Monday, April 14, 2014

"Everything We Do Seems Designed to Make This Thing Possible": Holy Week Reflections on Gender, Race, Sexual Orientation (and Power, Privilege, and Homelessness)

Common threads: where is their shared point of origination, I wonder? And where are they all going? Where are the rest of us going, along with these threads that are all about power and privilege?

Michelle Goldberg at The Nation on Mozillagate, Brendan Eich, and right-wing hypocrisy:

But even if it wasn’t—even if Eich had been forced out purely on political grounds—conservatives would have little standing to object, since they’ve spent years defending the right of corporations to promote their own moral values, even at the expense of customers and employees. Hobby Lobby’s challenge to the Obamacare contraceptive mandate, after all, is premised on privileging the antiabortion stance of the company’s owners over the rights of its workers to comprehensive healthcare coverage. Those who don’t like the way Hobby Lobby’s values inform its policies, conservatives say, can shop or work elsewhere.

Heidi Moore at Common Dreams on why the men at the top of the U.S. financial structure always get a second (and a third, and a fourth, etc.) chance:

That's why financiers and CEOs are largely destined to overcome any scandal. Money and influence reserve a permanent place at the trough of money. It's usually absurd to hope that any kind of setback – a loss, a bankruptcy, a harrowing proximity to eight insider-trading convictions – will leave a mark. They never do. Disgrace is not a functional term in a business that is still, at its core, based upon relationships with a closed circle of people.

Frank Cocozzelli at Talk to Action on why convicted criminal Bishop Robert Finn of Kansas City continues as bishop, and what this portends for the reform of the Catholic church:

The success of the Church generally, and this papacy in particular, may depend on how it finally addresses the sex abuse scandals.  For example, Francis is going to need all the credibility he can muster in order to really be heard when he calls for reform of the shortcomings and abuses of laissez-faire capitalism. 
If anyone has enjoyed the protection of corporative spirit, it has been Bishop Finn. 

Thomas Frank at Salon on who's paying — ultimately — for all those McMansions:

Everything we do seems designed to make this thing possible. Cities must sprawl to accommodate its bulk, eight-lane roads must be constructed, gasoline must be kept cheap, coal must be hauled in from Wyoming on mile-long trains. Middle-class taxes must be higher to make up for the deductions given to McMansion owners, lending standards must be diluted so more suckers can purchase them, banks must be propped up, bonuses must go out, stock prices must ascend. Every one of us must work ever longer hours so that this millionaire’s folly can remain viable, can be sold successfully to the next one on the list. This stupendous, staring banality is the final outcome for which we have sacrificed everything else.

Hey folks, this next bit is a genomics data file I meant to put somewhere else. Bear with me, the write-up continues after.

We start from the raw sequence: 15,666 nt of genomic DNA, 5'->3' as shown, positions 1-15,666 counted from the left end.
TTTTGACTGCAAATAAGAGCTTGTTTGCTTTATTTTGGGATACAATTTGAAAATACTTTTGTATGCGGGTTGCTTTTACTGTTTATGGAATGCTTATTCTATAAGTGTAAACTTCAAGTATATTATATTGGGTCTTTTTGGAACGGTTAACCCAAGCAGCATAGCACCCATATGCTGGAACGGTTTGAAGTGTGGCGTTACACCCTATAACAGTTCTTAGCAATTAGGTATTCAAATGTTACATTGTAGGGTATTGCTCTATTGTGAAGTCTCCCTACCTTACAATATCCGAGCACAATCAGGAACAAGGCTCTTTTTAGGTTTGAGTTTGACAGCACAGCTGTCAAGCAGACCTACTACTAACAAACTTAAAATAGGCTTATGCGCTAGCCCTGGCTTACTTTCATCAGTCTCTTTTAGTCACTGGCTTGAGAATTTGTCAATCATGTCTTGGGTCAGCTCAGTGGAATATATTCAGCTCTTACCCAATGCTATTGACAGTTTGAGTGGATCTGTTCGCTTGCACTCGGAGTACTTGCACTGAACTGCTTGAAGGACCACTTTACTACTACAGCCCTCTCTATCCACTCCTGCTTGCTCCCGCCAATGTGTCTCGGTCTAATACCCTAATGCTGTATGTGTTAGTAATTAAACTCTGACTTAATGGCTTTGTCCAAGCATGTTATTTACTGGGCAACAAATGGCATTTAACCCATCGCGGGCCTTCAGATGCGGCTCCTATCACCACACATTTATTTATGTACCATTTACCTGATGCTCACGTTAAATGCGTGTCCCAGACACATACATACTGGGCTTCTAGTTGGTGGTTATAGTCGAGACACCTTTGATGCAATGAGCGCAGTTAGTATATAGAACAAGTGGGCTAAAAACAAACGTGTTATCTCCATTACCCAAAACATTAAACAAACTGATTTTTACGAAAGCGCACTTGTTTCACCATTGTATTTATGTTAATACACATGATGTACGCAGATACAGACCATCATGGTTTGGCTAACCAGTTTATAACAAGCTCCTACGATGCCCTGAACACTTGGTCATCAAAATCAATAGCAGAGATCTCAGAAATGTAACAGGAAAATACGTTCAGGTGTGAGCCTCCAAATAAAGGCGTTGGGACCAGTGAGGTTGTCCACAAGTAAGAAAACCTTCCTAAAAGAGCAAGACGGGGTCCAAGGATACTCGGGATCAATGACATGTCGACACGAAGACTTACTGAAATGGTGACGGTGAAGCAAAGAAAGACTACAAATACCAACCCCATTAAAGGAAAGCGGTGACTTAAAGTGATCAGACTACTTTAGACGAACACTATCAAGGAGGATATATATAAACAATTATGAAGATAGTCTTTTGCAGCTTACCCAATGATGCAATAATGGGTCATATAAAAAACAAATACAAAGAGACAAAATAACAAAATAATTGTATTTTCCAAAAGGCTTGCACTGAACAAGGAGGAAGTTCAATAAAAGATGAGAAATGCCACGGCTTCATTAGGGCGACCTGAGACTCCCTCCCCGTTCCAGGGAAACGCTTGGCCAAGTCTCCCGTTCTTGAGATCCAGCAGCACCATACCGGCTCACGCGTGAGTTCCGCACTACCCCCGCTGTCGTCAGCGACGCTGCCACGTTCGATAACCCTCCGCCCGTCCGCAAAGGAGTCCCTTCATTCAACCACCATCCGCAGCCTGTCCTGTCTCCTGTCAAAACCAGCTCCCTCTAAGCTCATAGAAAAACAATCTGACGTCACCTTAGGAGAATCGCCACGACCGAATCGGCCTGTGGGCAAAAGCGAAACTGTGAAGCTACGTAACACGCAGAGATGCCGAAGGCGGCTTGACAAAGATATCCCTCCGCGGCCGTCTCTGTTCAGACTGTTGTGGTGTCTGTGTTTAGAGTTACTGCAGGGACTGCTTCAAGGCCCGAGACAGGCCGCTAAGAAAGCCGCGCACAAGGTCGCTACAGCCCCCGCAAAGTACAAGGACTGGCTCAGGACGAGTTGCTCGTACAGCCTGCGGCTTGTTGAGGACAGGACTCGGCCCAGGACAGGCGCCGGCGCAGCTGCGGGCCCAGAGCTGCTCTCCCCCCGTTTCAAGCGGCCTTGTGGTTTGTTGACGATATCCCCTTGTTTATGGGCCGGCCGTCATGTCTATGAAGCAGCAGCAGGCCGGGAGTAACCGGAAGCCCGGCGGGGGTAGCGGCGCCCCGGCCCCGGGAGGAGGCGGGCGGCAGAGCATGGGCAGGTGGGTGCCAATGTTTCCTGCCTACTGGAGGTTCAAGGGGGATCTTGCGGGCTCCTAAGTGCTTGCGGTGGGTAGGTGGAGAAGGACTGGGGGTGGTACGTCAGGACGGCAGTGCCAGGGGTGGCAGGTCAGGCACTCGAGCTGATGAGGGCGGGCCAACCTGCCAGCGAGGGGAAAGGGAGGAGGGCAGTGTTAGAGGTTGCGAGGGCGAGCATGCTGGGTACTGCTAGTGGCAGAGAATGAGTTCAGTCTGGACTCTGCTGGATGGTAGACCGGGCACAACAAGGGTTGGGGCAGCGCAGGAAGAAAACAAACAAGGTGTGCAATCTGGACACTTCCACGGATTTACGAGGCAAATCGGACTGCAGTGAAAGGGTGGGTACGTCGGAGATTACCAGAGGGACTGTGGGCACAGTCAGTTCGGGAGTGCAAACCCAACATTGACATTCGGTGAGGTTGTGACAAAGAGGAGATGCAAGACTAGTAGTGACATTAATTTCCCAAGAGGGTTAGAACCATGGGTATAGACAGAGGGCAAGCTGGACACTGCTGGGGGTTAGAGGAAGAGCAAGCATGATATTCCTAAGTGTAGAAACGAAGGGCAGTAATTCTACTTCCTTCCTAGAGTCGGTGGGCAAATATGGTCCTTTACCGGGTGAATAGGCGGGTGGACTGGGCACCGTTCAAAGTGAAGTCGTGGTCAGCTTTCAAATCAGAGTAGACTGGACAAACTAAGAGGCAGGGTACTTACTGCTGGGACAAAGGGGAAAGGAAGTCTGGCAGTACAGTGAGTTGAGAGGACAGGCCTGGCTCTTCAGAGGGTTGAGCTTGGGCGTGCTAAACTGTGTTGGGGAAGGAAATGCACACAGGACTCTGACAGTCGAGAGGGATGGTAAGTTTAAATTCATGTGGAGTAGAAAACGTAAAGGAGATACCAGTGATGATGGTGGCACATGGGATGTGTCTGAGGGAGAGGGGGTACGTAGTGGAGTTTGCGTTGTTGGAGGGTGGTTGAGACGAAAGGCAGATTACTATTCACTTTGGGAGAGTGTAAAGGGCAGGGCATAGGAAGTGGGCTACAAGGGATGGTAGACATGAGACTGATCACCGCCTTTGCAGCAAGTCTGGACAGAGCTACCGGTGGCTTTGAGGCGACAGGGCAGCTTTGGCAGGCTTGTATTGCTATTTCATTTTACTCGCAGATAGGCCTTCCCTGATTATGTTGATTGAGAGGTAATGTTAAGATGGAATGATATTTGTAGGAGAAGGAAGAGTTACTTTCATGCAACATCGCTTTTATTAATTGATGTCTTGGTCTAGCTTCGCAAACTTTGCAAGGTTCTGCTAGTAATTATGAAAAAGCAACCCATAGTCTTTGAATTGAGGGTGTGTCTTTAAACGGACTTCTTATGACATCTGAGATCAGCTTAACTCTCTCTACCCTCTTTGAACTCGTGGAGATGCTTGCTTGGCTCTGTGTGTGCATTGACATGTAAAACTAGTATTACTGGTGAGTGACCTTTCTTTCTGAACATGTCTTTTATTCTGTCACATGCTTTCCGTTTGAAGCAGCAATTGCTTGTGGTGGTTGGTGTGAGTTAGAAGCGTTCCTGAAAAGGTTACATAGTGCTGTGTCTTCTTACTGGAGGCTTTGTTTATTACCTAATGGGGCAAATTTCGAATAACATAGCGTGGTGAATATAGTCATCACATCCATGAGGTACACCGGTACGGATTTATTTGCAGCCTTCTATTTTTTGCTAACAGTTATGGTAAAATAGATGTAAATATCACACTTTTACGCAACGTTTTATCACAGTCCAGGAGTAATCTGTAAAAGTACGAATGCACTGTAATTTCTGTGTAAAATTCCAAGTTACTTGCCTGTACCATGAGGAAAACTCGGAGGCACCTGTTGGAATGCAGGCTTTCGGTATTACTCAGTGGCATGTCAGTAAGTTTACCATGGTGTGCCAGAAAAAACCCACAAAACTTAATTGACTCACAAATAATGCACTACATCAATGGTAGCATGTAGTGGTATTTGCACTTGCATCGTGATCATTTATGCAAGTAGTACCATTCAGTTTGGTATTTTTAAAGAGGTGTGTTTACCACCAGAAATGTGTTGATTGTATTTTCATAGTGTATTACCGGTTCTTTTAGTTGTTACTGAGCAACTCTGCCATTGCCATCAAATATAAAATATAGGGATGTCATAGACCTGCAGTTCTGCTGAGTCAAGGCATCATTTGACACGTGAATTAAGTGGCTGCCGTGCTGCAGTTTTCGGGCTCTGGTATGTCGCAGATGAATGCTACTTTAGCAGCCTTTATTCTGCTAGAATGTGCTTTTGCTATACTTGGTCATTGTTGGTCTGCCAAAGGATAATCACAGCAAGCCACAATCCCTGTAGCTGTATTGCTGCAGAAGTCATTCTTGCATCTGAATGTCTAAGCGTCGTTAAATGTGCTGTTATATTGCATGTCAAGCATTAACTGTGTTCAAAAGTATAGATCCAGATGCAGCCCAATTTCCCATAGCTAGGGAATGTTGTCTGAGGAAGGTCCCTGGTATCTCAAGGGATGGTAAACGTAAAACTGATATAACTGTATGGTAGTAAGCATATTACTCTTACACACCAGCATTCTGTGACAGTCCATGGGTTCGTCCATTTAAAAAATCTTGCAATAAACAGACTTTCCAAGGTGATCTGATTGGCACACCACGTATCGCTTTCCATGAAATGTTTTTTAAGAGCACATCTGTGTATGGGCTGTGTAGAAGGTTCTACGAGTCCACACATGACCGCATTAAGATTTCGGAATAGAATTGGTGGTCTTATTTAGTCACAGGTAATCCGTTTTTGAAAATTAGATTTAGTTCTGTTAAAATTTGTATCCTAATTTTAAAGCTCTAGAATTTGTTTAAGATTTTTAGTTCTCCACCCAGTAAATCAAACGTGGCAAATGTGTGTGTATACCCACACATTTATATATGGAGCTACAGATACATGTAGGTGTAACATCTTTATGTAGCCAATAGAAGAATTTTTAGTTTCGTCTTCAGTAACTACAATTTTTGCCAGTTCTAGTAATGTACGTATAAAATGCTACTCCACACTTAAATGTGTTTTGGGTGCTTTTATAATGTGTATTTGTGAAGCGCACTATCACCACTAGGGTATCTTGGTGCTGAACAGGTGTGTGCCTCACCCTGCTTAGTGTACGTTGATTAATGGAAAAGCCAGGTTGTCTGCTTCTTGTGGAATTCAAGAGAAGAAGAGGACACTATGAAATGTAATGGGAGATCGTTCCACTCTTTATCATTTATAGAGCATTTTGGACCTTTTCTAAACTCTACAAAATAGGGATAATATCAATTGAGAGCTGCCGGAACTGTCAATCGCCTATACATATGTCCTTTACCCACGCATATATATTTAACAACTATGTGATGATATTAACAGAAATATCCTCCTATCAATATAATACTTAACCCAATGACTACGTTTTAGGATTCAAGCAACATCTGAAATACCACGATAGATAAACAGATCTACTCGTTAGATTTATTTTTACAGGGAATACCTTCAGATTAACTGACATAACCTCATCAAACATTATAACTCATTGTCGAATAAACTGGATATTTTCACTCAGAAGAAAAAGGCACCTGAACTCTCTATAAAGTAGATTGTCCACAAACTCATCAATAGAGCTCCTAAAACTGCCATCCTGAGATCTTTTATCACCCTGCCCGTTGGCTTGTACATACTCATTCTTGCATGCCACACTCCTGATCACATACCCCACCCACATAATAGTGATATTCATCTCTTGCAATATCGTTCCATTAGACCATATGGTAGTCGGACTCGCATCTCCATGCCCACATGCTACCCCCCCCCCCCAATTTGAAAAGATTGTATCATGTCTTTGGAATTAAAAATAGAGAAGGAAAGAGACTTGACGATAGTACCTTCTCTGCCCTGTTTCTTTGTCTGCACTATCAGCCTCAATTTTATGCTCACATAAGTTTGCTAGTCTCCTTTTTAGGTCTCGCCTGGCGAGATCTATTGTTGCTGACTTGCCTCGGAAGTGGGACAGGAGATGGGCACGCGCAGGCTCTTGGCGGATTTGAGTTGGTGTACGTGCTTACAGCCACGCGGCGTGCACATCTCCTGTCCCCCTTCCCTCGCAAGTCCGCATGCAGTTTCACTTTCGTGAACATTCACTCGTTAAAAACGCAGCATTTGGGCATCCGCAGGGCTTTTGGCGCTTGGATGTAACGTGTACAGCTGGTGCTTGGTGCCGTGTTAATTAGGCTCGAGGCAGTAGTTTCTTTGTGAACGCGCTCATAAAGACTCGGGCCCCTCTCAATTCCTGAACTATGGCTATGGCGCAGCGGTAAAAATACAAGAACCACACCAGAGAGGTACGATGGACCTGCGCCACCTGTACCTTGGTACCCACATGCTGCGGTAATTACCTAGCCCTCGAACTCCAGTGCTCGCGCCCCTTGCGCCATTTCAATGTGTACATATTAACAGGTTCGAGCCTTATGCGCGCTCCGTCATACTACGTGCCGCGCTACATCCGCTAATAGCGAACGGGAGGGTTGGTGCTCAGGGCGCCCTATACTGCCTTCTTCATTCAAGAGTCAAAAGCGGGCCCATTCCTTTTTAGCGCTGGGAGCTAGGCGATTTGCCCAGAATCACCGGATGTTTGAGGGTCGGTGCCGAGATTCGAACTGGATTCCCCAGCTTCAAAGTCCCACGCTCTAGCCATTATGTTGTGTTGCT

Catherine Bracy for NPR on the gender (and racial) complexion of the media-powerful new tech industry — and who controls and leads that industry's firms:

The tech industry faces a dangerous problem — a lack of gender and ethnic diversity that, I think, will lead to increased economic inequality and fewer innovative ideas originating from the Bay Area, the region that produced Google, Tesla, Facebook and more. 
The statistics are pretty depressing. Only 3 percent of venture-backed companies were led by all-female teams, while 89 percent were all male. Fewer than 1 percent of those founding teams were led by black founders.

Media Matters on Fox News's 11 April panel on "Race in America":

And NPR (by way of Truthdig) on how "somebody called the cops on Jesus":

Residents of "an upscale neighborhood filled with well-kept town homes" in Davidson, N.C., now share the block with a bronze statue depicting Jesus Christ as a vagrant asleep on a park bench on the grounds of St. Alban’s Episcopal Church, NPR reports. 
The Son of God is "huddled under a blanket with his face and hands obscured; only the crucifixion wounds on his uncovered feet give him away."

And so it goes this Holy Week as we listen to narratives about priests, potentates, and those they sentence to death as common criminals, about sin and redemption, about who matters and who doesn't, about who gets squeezed out of the operations of social systems like human junk and who gets to do the squeezing.  

About who lives in the McMansion and who has no place to lay his head. And about how God views these arrangements.

The photo of Timothy Schmalz's homeless Jesus statue is from Timothy Siburg's blog. For my posting a year ago about this statue, please see here.

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